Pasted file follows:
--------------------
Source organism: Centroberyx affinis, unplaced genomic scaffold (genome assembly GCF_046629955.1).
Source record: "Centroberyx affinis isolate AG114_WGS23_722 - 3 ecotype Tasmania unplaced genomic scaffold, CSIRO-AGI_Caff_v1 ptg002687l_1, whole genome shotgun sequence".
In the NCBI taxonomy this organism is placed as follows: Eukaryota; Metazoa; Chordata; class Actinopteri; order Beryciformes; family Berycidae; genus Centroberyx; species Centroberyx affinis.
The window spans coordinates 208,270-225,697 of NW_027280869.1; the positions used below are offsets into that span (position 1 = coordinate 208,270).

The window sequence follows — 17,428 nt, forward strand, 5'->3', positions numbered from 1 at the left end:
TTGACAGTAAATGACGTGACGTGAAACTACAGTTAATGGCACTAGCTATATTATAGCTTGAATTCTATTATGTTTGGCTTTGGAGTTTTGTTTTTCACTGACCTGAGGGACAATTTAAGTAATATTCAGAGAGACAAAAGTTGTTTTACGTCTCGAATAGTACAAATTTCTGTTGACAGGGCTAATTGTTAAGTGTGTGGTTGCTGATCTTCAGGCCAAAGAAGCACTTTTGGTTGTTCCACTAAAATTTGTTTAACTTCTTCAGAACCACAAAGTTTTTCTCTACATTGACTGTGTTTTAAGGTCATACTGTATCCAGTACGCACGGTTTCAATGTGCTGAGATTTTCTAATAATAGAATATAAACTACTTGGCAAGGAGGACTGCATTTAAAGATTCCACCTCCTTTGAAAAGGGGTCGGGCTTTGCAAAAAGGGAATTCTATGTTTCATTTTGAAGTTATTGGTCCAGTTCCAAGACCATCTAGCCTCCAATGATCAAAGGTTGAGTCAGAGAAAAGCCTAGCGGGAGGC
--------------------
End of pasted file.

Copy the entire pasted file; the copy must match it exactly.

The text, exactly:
Source organism: Centroberyx affinis, unplaced genomic scaffold (genome assembly GCF_046629955.1).
Source record: "Centroberyx affinis isolate AG114_WGS23_722 - 3 ecotype Tasmania unplaced genomic scaffold, CSIRO-AGI_Caff_v1 ptg002687l_1, whole genome shotgun sequence".
In the NCBI taxonomy this organism is placed as follows: Eukaryota; Metazoa; Chordata; class Actinopteri; order Beryciformes; family Berycidae; genus Centroberyx; species Centroberyx affinis.
The window spans coordinates 208,270-225,697 of NW_027280869.1; the positions used below are offsets into that span (position 1 = coordinate 208,270).

The window sequence follows — 17,428 nt, forward strand, 5'->3', positions numbered from 1 at the left end:
TTGACAGTAAATGACGTGACGTGAAACTACAGTTAATGGCACTAGCTATATTATAGCTTGAATTCTATTATGTTTGGCTTTGGAGTTTTGTTTTTCACTGACCTGAGGGACAATTTAAGTAATATTCAGAGAGACAAAAGTTGTTTTACGTCTCGAATAGTACAAATTTCTGTTGACAGGGCTAATTGTTAAGTGTGTGGTTGCTGATCTTCAGGCCAAAGAAGCACTTTTGGTTGTTCCACTAAAATTTGTTTAACTTCTTCAGAACCACAAAGTTTTTCTCTACATTGACTGTGTTTTAAGGTCATACTGTATCCAGTACGCACGGTTTCAATGTGCTGAGATTTTCTAATAATAGAATATAAACTACTTGGCAAGGAGGACTGCATTTAAAGATTCCACCTCCTTTGAAAAGGGGTCGGGCTTTGCAAAAAGGGAATTCTATGTTTCATTTTGAAGTTATTGGTCCAGTTCCAAGACCATCTAGCCTCCAATGATCAAAGGTTGAGTCAGAGAAAAGCCTAGCGGGAGGC